# Linear acceleration caused by a force applied outside the center of mass

I´m trying to figure out, how does Newton's first law work when the force is applied outside the center of mass. Does it have any effect on the object's linear acceleration (not rotational)? If it does, how do I calculate it?

• Hi! Here is a possible duplicate of your question physics.stackexchange.com/q/66960 – DelCrosB Oct 8 '16 at 21:08
• What are your thoughts on this? Do you have any hypothesis? – Sanya Oct 8 '16 at 23:14

There is no difference on the motion of the center of mass (and thus the whole "linear" motion of the body) if the force is not applied directly to it, but somewhere else on that rigid body. The internal forces cancel exactly and thus all external forces will generate the acceleration, regardless of their point of action. See my related question here: click.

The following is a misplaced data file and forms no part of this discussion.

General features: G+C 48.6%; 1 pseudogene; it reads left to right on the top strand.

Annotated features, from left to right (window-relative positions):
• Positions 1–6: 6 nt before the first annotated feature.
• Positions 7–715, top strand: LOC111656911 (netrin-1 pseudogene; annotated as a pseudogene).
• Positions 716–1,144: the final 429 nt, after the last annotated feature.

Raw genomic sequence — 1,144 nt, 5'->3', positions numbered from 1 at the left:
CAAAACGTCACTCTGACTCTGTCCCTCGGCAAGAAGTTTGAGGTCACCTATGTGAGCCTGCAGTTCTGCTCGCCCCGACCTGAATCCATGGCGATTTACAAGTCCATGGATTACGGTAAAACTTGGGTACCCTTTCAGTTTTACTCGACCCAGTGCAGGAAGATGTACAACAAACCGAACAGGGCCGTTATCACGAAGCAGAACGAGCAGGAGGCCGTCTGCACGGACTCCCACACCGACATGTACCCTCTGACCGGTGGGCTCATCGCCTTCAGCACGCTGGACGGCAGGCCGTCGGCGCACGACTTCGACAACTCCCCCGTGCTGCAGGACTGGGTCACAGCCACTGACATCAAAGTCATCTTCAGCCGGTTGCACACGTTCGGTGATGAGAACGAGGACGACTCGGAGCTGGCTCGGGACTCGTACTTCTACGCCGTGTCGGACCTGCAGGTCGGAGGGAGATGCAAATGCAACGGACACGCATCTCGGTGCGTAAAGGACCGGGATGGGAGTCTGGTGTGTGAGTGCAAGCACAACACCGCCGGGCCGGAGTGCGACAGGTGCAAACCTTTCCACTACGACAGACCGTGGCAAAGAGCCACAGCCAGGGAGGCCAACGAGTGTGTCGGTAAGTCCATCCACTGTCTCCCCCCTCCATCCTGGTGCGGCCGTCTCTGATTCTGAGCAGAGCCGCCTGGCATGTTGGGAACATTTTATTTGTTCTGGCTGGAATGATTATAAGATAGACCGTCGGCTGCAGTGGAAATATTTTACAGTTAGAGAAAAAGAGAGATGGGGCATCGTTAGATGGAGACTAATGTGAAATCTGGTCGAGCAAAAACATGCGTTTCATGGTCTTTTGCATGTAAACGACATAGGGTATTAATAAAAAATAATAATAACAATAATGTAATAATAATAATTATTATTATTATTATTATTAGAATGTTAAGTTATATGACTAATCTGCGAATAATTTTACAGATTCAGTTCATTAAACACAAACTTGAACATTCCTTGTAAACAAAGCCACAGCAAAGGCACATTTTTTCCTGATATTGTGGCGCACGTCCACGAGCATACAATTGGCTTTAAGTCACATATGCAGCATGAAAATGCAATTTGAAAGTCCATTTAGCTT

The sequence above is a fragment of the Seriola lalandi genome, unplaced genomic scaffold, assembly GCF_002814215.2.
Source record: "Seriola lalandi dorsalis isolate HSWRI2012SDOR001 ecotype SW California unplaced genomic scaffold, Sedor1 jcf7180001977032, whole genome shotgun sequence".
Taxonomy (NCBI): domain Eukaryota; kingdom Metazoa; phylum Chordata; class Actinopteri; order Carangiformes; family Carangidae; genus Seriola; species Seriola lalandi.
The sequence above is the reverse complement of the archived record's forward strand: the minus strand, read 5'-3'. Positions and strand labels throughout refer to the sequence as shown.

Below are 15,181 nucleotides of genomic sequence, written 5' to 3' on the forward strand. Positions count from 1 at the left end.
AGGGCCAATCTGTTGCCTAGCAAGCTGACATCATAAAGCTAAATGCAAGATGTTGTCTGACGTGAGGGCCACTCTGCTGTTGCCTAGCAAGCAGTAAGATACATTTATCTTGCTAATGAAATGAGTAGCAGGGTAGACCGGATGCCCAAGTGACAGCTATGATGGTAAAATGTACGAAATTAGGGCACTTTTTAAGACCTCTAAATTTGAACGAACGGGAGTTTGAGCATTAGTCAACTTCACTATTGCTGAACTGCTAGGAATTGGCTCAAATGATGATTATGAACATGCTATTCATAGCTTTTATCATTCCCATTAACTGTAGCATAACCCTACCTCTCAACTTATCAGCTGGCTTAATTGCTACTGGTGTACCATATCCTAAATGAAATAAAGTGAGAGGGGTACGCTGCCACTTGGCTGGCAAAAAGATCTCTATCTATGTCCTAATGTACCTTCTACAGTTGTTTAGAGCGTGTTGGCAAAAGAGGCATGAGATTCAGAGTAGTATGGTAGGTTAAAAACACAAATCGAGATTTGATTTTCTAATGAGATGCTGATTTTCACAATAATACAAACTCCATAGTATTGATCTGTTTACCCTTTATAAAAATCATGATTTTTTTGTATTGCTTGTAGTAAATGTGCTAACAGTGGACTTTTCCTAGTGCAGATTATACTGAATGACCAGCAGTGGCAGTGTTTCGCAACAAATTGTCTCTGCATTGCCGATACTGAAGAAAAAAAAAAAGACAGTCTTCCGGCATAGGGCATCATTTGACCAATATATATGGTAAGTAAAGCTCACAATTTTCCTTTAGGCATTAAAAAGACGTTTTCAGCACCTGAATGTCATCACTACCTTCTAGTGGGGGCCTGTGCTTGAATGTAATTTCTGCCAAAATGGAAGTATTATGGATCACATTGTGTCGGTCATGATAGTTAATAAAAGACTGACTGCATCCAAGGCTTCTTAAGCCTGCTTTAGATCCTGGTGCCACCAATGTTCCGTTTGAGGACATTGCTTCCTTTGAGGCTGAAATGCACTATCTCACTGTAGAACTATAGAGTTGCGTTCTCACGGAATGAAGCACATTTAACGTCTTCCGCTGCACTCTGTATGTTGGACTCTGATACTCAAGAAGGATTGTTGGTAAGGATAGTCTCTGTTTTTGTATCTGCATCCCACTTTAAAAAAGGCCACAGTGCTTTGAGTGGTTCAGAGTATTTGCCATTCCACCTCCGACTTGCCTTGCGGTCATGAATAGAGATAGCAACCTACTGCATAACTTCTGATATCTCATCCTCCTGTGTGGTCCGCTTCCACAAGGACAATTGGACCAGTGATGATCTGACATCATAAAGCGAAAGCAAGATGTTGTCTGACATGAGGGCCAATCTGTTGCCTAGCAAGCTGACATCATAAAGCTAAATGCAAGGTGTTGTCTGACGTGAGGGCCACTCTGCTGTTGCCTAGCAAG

Imagine that a force $\vec F$ is applied to a body.
The line of action of this force does not pass through the centre of mass $C$ of the body.

Apply two forces $\vec F_1$ and $\vec F_2$ at the centre of mass of the body such that $\vec F = \vec F_2$ and $\vec F_1 + \vec F_2 =0$ as shown in the diagram below.

Uou now have a force $\vec F_2 (= \vec F)$ acting along a line through the centre of mass of the body which will only produce a translational acceleration of the body and a couple consisting of the two forces $\vec F$ and $\vec F_1$ of magnitude $Fd$ which will only produce a rotational acceleration of the body.